Marie Claire's grandmother was known for her beautiful garden and cultivating flowers was her hobby. In fact, she names a rare black iris in Marie Claire's honor, because the little girl's hair is so very black. Marie Claire, like generations of the Durrieu family before her, lives a life that is as deeply rooted in the soil as are the beautiful flowers she is learning to tend. When World War II encroached upon their village, however, Marie Claire finds that her world is shattered.
Two Belgian nuns, a Mother Superior and a young postulant, find Marie Claire hiding in the root cellar and they take her to their convent.
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17 of 19 people found the following review helpful By E Heginbotham on February 1, 2001
Format: Hardcover
"In times of war, the line between 'what is' and 'what is no longer' becomes confused," says the omniscient and poetic narrator of the future award winning first novel of N. M. Kelby. The smell and texture of fine chocolate, the oddity of black irises, the stench of smoke, the roar of war planes convey a heady realism, but something much stronger pulls us into this world of the bell-laden city of Tournai, Belgium during the horrible years toward the end of the war. "In times of war, logic no longer applies." What does apply and miraculously survive are various human loves (nuns for God and for each other; a man and a woman who should be bitter enemies; a community for its few survivors) and the mysterious ways of God (light shining from the palms of a beautiful traumatized child, perhaps an angel; doves fluttering from napkins; an elderly German nun, dead, meeting her parents in their field; a beautiful red headed woman who, angelic herself for all her rich corporality and love of chocolate, claims to have "saved an angel of God," a Jewish child ("How can she be an angel of God?". . ."That is the question you must ask yourself," she answers). And that is but one question the reader must ask too. The slim, gripping novel begs us: "Be not forgetful to entertain strangers for thereby some have entertained angels unawares."
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10 of 11 people found the following review helpful By Larry L. Looney on December 26, 2001
Format: Hardcover Verified Purchase
This is one of the most amazing, uplifting books I've had the pleasure to read in the last few years. The book is extremely dreamlike and very cinematic -- in the hands of a sensitive director, this would make a memorable, extraordinary film.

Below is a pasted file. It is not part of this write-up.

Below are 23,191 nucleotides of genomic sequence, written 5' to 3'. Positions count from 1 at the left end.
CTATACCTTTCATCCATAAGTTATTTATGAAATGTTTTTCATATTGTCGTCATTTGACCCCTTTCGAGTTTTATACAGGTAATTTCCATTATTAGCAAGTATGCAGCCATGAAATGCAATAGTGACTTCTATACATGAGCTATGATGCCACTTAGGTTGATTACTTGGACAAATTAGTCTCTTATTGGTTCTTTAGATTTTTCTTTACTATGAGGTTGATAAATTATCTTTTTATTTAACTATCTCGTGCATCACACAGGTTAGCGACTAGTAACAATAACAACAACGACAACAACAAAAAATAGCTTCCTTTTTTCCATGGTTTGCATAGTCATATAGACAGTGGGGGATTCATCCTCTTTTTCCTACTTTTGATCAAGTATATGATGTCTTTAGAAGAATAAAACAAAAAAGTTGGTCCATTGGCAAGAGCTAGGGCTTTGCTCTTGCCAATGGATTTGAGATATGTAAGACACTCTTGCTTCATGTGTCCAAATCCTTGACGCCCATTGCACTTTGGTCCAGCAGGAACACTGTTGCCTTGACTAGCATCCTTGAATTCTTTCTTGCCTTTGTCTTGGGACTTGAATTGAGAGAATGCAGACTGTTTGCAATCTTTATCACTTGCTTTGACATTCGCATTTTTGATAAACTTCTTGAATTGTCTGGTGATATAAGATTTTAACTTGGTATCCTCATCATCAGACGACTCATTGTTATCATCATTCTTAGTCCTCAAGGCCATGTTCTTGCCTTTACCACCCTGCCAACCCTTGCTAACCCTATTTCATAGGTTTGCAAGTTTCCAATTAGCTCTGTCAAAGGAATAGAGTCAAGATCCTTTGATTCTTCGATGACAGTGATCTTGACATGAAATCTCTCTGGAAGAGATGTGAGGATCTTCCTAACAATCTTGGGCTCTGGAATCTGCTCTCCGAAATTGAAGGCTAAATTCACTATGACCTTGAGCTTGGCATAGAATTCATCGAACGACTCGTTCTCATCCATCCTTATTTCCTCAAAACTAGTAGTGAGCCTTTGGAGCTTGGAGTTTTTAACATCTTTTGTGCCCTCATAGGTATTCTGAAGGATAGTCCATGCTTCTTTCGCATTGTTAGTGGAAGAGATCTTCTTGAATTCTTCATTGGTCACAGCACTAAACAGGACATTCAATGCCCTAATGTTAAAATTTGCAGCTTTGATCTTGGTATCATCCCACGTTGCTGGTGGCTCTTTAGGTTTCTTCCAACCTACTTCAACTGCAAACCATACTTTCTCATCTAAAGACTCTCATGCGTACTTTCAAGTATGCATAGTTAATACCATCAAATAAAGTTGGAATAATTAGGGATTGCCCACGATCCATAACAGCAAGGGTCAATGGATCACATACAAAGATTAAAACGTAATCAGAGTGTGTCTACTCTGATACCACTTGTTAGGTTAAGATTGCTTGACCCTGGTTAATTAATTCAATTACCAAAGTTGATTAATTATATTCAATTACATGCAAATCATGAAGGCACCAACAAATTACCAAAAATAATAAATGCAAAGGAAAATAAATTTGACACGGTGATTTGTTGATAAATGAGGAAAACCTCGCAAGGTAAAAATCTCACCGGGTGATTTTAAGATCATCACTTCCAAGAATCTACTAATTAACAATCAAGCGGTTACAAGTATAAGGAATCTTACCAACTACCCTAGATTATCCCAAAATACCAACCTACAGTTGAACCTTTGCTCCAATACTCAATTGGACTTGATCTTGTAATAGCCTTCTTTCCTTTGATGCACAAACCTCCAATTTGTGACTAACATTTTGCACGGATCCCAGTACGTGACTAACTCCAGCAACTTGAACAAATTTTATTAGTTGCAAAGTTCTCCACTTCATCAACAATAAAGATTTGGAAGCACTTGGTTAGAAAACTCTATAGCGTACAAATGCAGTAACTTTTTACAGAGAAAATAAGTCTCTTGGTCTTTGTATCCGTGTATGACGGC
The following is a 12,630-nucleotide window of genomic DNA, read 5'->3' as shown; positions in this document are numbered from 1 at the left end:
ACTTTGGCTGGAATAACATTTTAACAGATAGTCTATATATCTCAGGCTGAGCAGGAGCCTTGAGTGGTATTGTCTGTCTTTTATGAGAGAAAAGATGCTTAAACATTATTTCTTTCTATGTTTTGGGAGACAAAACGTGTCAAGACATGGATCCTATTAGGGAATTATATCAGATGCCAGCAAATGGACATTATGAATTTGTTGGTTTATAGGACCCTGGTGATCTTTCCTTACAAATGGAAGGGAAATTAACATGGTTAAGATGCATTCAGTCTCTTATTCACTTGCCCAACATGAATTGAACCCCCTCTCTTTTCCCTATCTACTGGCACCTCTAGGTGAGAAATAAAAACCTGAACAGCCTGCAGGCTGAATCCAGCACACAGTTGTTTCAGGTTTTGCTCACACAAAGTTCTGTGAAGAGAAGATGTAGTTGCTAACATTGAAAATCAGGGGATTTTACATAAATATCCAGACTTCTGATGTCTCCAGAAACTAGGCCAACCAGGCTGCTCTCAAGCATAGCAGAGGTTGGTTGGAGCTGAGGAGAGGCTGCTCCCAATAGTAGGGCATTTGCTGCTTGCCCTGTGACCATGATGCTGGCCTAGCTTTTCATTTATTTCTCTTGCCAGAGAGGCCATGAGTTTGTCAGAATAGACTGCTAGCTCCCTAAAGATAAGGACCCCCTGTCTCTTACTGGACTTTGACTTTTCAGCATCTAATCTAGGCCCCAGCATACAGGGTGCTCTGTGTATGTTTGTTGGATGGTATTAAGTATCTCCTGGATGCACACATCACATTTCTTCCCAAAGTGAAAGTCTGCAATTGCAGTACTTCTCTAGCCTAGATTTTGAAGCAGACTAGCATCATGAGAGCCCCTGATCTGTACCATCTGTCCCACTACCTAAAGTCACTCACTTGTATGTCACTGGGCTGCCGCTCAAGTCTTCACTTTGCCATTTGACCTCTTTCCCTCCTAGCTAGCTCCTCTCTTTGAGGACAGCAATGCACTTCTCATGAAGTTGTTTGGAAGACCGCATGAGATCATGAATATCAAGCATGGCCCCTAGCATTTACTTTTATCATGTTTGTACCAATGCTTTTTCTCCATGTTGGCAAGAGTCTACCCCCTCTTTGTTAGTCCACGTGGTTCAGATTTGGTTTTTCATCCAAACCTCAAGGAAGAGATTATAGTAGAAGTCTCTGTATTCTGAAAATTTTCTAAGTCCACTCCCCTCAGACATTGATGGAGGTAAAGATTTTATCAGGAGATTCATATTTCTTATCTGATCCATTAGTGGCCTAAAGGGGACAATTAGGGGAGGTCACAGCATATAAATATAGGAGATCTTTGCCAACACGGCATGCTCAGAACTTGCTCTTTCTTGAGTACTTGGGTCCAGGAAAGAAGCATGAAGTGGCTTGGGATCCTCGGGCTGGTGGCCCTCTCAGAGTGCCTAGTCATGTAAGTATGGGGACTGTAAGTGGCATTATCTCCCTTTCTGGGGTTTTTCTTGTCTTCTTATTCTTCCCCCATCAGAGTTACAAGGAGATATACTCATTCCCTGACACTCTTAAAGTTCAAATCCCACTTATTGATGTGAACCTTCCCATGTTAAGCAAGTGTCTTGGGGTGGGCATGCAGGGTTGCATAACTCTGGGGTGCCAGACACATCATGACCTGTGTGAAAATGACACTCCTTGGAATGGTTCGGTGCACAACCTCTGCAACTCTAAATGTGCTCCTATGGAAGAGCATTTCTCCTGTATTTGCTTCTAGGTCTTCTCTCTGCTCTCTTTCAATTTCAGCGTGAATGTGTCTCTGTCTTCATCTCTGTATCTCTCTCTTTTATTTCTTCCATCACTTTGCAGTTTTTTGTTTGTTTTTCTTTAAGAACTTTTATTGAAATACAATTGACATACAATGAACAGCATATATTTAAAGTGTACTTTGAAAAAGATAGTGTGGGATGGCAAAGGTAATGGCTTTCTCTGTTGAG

Marie Claire is a seven year-old Jewish girl, living in a small village in France, near the Belgian border. The time is World War II. She is an orphan -- she was forced to watch as the Nazis stood her parents in the village fountain and shot them, their blood flowing over and over through the fountain for all to see. Marie Claire is being raised by her grandmother, who breeds beautiful hybrid roses and irises. Her village is bombed, destroying almost everything, and killing everyone except this amazing child. She returns to the ruins of her grandmother's home and hides herself in the cellar, covering herself up to her neck with dirt, afraid of being discovered by the Nazis. After several days, she is found by two nuns from a convent just across the border in Belgium, who have come in search of survivors. They are amazed to find her alive -- and they are puzzled by many things about her, including the ever-present scent of roses. When they take her back with them to their convent, miracles begin to occur, centered around the young girl. At first the sisters think they are imagining things -- but as events transpire and unfold, they come to believe that 'the child saved is an angel of God', a prophecy told by the mother of one of the nuns.
The author's style is a gently flowing stream of images. She uses an incredible economy of words to convey so much in this wonderful first novel.
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9 of 10 people found the following review helpful By A Customer on July 13, 2001
Format: Hardcover
IN THE COMPANY OF ANGELS is a gorgeously written and moving meditation on the transcendant power of love and faith. The language is exquisite and reads like poetry. Comparisons to Anne Michaels' FUGITIVE PIECES come to mind, but I think Kelby is better and her work rings truer. Kelby marries Jewish and Catholic mysticism in a narrative steeped in magical realism. However, unlike the prose of Latin American magical realists such as Marquez and Isabel Allende, Kelby's prose often seems a little too ethereal and not quite grounded enough. Some readers may also find the book a touch too sentimental and melodramatic in places. Many highly charged scenes loaded with pyrotechnics and special effects (a nun setting fire to herself, a woman wrapping rose thorns around her breasts) pile up on top of each other, possibly overwhelming the reader and ultimately taking the power away from these scenes. If Anne appears to be weeping on nearly every page, then what power can these tears have on the reader? The German Commander (although a major player, he isn't given a name) appears as a stock character. However, this is a brave and risk-taking book and the author deserves credit for her vision and courage. The ending is absolutely sublime.